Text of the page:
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Lethbridge Herald Newspaper Archives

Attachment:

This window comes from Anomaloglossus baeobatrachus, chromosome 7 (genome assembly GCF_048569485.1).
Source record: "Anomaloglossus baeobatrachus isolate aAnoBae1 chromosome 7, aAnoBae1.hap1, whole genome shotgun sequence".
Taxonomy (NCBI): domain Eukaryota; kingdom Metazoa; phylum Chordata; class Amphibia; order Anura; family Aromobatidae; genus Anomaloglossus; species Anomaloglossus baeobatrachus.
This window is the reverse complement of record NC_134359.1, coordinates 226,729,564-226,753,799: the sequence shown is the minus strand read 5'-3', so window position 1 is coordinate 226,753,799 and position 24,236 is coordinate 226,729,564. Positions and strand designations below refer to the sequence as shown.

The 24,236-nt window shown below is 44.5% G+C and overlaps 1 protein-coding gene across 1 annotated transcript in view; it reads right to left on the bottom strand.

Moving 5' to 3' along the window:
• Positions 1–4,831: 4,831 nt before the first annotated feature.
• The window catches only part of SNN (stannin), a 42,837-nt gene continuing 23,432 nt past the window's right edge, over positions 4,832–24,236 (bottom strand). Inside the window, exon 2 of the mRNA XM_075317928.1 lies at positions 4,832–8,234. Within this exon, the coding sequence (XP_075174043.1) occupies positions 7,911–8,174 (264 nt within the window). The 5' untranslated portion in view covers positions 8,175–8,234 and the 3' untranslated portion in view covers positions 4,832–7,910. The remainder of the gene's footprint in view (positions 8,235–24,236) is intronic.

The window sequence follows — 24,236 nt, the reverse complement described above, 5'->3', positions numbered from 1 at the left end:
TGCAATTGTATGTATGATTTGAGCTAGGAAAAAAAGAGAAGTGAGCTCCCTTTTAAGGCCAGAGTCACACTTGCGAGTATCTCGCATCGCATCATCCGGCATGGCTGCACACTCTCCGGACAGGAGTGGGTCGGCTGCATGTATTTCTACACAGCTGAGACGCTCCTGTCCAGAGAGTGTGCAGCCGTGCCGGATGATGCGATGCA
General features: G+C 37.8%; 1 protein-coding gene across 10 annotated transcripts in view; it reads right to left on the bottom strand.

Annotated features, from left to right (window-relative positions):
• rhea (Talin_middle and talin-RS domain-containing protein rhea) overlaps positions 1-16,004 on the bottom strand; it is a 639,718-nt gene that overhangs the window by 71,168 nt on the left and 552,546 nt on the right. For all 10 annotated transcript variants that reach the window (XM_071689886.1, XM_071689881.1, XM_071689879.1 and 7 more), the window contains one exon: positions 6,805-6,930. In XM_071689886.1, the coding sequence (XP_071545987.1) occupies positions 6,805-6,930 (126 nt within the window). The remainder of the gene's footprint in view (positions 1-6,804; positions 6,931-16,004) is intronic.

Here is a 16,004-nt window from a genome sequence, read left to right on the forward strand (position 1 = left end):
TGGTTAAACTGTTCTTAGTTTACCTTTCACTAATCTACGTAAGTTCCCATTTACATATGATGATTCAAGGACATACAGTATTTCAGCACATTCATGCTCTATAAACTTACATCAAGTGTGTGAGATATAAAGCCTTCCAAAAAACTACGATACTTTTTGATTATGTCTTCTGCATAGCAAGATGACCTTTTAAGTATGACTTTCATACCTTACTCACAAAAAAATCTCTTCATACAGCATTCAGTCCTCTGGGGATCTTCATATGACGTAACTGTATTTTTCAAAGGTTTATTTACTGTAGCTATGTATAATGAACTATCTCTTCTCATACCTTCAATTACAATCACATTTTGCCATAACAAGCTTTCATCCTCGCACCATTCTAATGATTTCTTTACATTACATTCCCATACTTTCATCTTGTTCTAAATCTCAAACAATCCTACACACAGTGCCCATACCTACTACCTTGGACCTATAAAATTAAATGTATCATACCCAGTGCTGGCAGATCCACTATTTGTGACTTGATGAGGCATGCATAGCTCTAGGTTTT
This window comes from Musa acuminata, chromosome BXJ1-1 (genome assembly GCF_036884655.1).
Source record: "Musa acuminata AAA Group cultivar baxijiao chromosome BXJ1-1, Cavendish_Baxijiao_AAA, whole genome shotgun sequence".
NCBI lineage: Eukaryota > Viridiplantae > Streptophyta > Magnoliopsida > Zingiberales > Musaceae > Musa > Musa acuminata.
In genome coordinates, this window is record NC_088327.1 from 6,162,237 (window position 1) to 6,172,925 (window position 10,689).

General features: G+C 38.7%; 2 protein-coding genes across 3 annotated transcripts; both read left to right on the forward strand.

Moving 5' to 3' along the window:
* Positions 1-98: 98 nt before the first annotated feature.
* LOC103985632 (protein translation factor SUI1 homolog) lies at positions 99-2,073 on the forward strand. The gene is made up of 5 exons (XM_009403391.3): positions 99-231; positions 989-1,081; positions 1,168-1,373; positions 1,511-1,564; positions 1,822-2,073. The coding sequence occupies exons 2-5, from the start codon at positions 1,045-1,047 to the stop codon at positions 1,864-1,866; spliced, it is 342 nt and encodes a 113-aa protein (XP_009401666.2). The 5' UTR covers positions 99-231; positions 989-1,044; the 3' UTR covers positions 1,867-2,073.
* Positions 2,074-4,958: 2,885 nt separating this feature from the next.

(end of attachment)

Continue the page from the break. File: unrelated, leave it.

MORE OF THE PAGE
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Lethbridge Herald, The (Newspaper) - October 24, 1974, Lethbridge, Alberta 20 THE LETHBRIDOE HERALD Thursday, October 24, 1974 Lawrence Lamb M.D. Dear Or. Lamb Would you please explain what caus- ed my problem? I am a male in my 50s and have atherosclerotic heart disease. The doctor took four tubes of blood to be tested and then gave me a breathing test. I couldn't complete the breathing test because I had chest pains and my left arm went numb. I got weak all over and everything went dark for a little while. That was three days ago. I'm still weak and my head swims when I raise up too fast. Could this have been from the blood he took or the breathing test with my heart disease? My blood pressure is normal. I take Isordil, Atarax, Zyloprim and nitroglycerin. Any information you can give will help. Dear Reader The first problem is deciding just what the chest pain and arm numbness really was. Since you already have heart dis- ease it is tempting to assume that the pain was caused from insufficient blood to your heart muscle or, specifically, heart pain related to heart at- tacks. The doctor would need to have tests to be sure about this. You can have discomfort in the chest without having a heart attack. Overbreathing can sometimes cause a faint like reaction and numbness in the arm. This is not dangerous, but can be downright disconcerting. Also, an episode of heart pain or insufficient blood to the heart muscle can cause a faint like reaction as you describe. The blood drawing should not have caused this problem. If your level of anxiety was very high that could have been a factor. However, I'm sure with your diagnosis and the other medical problems you have, in view of your medicines, that you have had blood drawn on many oc- casions before. Some breathing tests are fairly strenuous and may have precipitated the problem for you. In that case it is likely that you already were close enough to such a problem that it was just waiting to happen, and it was a good thing you were in the doctor's office when it occurred. In short, it will require a bit more knowledge than you have to decide just what has caused your problem. But, I doubt that you can really blame it on your tests. Rather, you were pretty lucky to be where you could have immediate medical attention when the problem arose. Dear Dr. Lamb Is diethylstilbesterol, which is often prescribed for women as a female hormone, the same as the hormone that is given to cattle to fatten them? Will it cause women to put on weight? Is it the same as es- trogen? Dear Reader It is the same hormone, sometimes called DES. It is used in fattening cattle, particularly steers, being readied for market. These neutered males will get fatter while on the hormone since it feminizes them. The same hormone, called stilbesterol, is used for women, but since it is used to replace needed hormone in most cases it does not cause fattening. It may be regarded as a synthetic estrogen, somewhat different chemical- ly from the real thing, but having the same effect. Send your questions to Dr. Lamb, in care of this new- spaper, P.O. Box 1551, Radio City Station, New York, N.Y. 10019. For a copy of Dr. Lamb's booklet on menopause, send 50 cents to the same address and ask for the "Menopause" booklet. Flashback By THE CANADIAN PRESS 1836 Alonzo Philips of Springfield, Mass., patented matches. 1848 Samuel F. B. Morse patented telegraph. 1936 Mussolini sent a message of peace to the world from a Fascist meeting. 1943 The carrier USS Princeton exploded and Jap- anese battleship Musashi sunk by US. aircraft in battle of Leyte Gulf. 1945 The United Nations was created. Your horoscope lyJemMion Friday, October 25 Your birthday today: After initial and perhaps enough experiments and tran- sitions, you turn to a different field and specialty which re- quires overhauling your per- sonal values and life style. Relationships are revised by mutual consent. Today's natives are strong minded, often determined, professional travelers or scientists, seldom likely to take the easy way. ARIES (March 21 April Once you are past a rather mixed morning; you rush to close the work week. Unplanned benefits of all sorts fall into place with judicious negotiations. TAURUS (April 20 May A late start helps, rather than hinders, for once. Various chores can be con- solidated into one; new approaches come naturally. Later hours deserve celebration, music, fun. GEMINI (May 21 June It's time you offered news of yourself, particularly your positive feelings. If you're not sure about an issue or person, keep quiet. Loved ones need your sympathy. CANCER (June 21 July Everyone speaks up and communicates, and current family problems are vastly improved. Re evaluate your basic expenses; set up new budgets. LEO (July 23 Aug. Make peace all around, beginning with those you love. Reach out, via cor- respondence or visits, to those at a distance in late afternoon. Business is encouraging. VIRGO (Aug. 23-Sept. Your financial climate changes for the better. Teamwork is emphasized; be ready to join in enthusiastically. Even a small compromise is a major gain. LIBRA (Sept. 23-Oct. Clear the air and backtrack a bit to dispel current dissen- sion and find the reason for previous dissatisfaction. Do your homework to be ready for further maneuvers. SCORPIO (Oct. 23 Nov. Everybody wants to get into the act now. Let them do so if you want their coopera- tion later. Creative enterprises thrive and attract major support. SAGITTARIUS (Nov. 22 Dec. Stop trying to "se- cond guess the reason why events are happening, and try to correct what went wrong. Call group or family together. Make that reply you've been postponing. CAPRICORN (Dec.22-Jan. Figure out the best way to present your work, then make a definite sales pitch. Important outsiders and old allies contribute to your success today. AQUARIUS (Jan. 20 Feb. Common sense begins to tip the scales toward normal. Persist and don't take anything for granted. Late day favors personal projects. PISCES (Feb. 19 March Cheerfully assume that with guidance all questions will eventually have construc- tive answers. A possible wind- fall calls for celebration this evening. Ask Andy Goran on Bridge BY CHARLES H. GOREN Tkt Tritnt North-South vulnerable East deals. NORTH AQ3 A62 4 J 10 9 7 WEST EAST 10876 99732 10987 46543 SOUTH 952 AQJ106 QJ4 The bidding: East South West North INT 29 Pass 4V Pass Pass Pass Opening lead: Ten of As of Tuesday, there will he .a change in this column. Appearing on the masthead with me as co-author will be Omar Sharif. All of you know Omar the actor. His achievements in the world of bridge are equally impressive: Chief Commentator of the World Bridge Federation: marn times an internationalist in world championship com- petition: a member of the champion Lancia team: and an ambassador for bridge wherever he goes. Sharif held the East hand in a rubber bridge game in England. Since the English are great enthusiasts of the weak no trump opening. Sharif naturally accommo- dated his hosts, which ac- counts for his initial action. North-South quickly reached game in hearts, and West made his natural lead of the ten of diamonds. Declarer played low from dummy and Sharif won the king. It was obvious that West was unlikely to contribute anything to the defense, and Sharif could see two club tricks in addition to the dia- mond trick. But where was the setting trick? It could not be in trumps, so spades represented the only practi- cal chance. Having worked this out. Sharif smartly shifted to his low spade. He was hoping his partner had the ten. but even the nine would do if de- clarer held the ten and did not play it. Declarer won the queen, drew trumps and led the queen of clubs. East won. and forced out the ace of spades, and when he regain- ed the lead with the ace of clubs, he cashed the jack of spa'des for the setting trick. By any standards, this was exceptionally fine defense. However, it was a slight slip by declarer that allowed Sharif to beat the contract. Notice what would have happened had declarer grabbed the ace of diamonds at trick one and played a club. This would have given declarer a vitaJ tempo and enabled him to establish the club suit for whatever spade discards he might need be- fore Sharif could set up a spade trick. Had this occurred, however. She Jopic of this column would have been declarer's thoughtful play instead of Sharifs masterly defense. MEXICAN JUMPING BEANS Andy sends a complete 20- volume set of the Merit Students Encyclopedia to Tony Mathis, age 11, of High Point, N.C., for his question: What causes a Mexican bean to jump? It is customary, of course, for a grown plant to remain rooted to the spot. However, various seeds do tend to travel to new locations. Dandelion seeds are wafted far and wide by the breezes and certain lily seeds are shipped afar by flowing streams. Grass seeds often hitch rides on -passing animals. Many ripe bean pods pop open like pistols and shoot their seeds to new locations. But the famous Mexican bean seems to leap from here to there under its own power. This is the story of a one- sided partnership between a plant and an animal. The so- called arrow plant is a five- foot shrub with long, pointed leaves. It grows in parts of Mexico and got its name because, in bygone days, its milky sap was used to poison the tips of arrows. This hardy desert plant is a member of the spurge family and a cousin of our lovely Christmas poinsettias. After the spring rains, the arrow plant sprouts spikes of small flowers. At about this time, a drab little moth arrives on the sandy scene. Her fancy name is Laspeyresia saltitans, and she is related to the pesky coddl- ing moth which hides maggots in our apples. As the arrow plant loses its petals, the moth places an egg in this and that seed pod. When an egg hatches, a tiny grub bores into a growing bean. There he feeds, eating out a hollow to serve as a home as he grows bigger. When the bean is a mere shell, he lines it with silken thread. At last the ripe pods on toe plant pop open and scatter their seeds. Some will sprout roots and become new plants. But not the one with a hollow inside. If this bean happens to fall where the sand is very warm, the grubby caterpillar inside is uncomfortable. So be grips the silken webbing, coils like a spring and lets go with a sudden jerk. This is enough to move the hollow, lightweight bean. It may roll or jump in short hops, hopefully to shady cool- er spot. That is how and why the jumping bean jumps. The frisky bean may be captured and sold as a novelty item. When placed in a warm place, perhaps near a radiator, the caterpillar inside the little brown bean will try to move to a cooler spot. He will coil like a spring, let go with a jerk and the jumping bean is forced to jump. Left in the wilds, the grub eats a round hole partway through his pantry wall. Then he becomes a pupa and his jumping days are gone. Come spring, when the arrow plants bloom again, he emerges through his prepared escape hatch as a winged adult moth. asked by chil- dren of Herald should be malted to Ask Andy, P.O. Box. 765, Huntlngton Beach, Callfomie 92648. (Copyright Chronicle IT WASN'T EVEN AW FAULT.. THE TEACHER THOU6HT I WAS TALKING, SUTJ WASN'T, ANP SHE WOOLPN'T SHORT MBS ANP I MAP TO WRITE, "I WILL NOT TALK IN CLASS" A TUOUSf.HO TIMES, AND NOW All IW FIN6EK5 ARE WLLINS OFF.. WELL, TOCAV IS ASA 1EXL-TAKER ROME. HI AND LOIS RUNNINS OVER CENTAUR LIME.' j Wt trf HU lac TM Uj W. Of WWVARE VOU CARRV1NS THE BECAUSE -ACCEPTABLE. TELL THE YOU'RE TO THE PARK TO PLAV CHECKERS, AMP YOU'RE GOING THE PARK Tl THE CHICK'S BUGS BUNNY DO YOU HAVE ANY HOBBIES, RJDDSY? I GOT JUST TH' HOUSE FEK. YA I LIKE TO PUTTER. AWDUND ...WORK WITH MY THIS PLACE'LL KEEP YA BUSY PER. YEARS...AN' IS BLONME I'M JUST TOO I INTELLIGENT FOR A Y SILLY GAME LIKE V SACKGAMMQN 1s- TMATS WHAT 1C, HE SAID WHEN I BEAT HIM AT MAID" _J II ARCHIE THOU6HT Y SERVES I WAS A N THE FRENCH, RUSSIAN HAGAR THE HOMHBU ng Co. 1973) Fun with figures By J. A. H. HUNTER Each letter stands for a different digit You must remember YEMEN is truly odd Then what must it be? S EE MANY MANY MEN I N MAVE COME To PJ2EACM TO YES, KNOW... LOST KETUBNLEY YEMEN (Answer tomorrow) Yesterday's answer: Time, p.m. Ul BELIEVE TriEY HAVE RECEIV6P WTEUI6ENT FROM ANOTHER TUWUWEEDS ;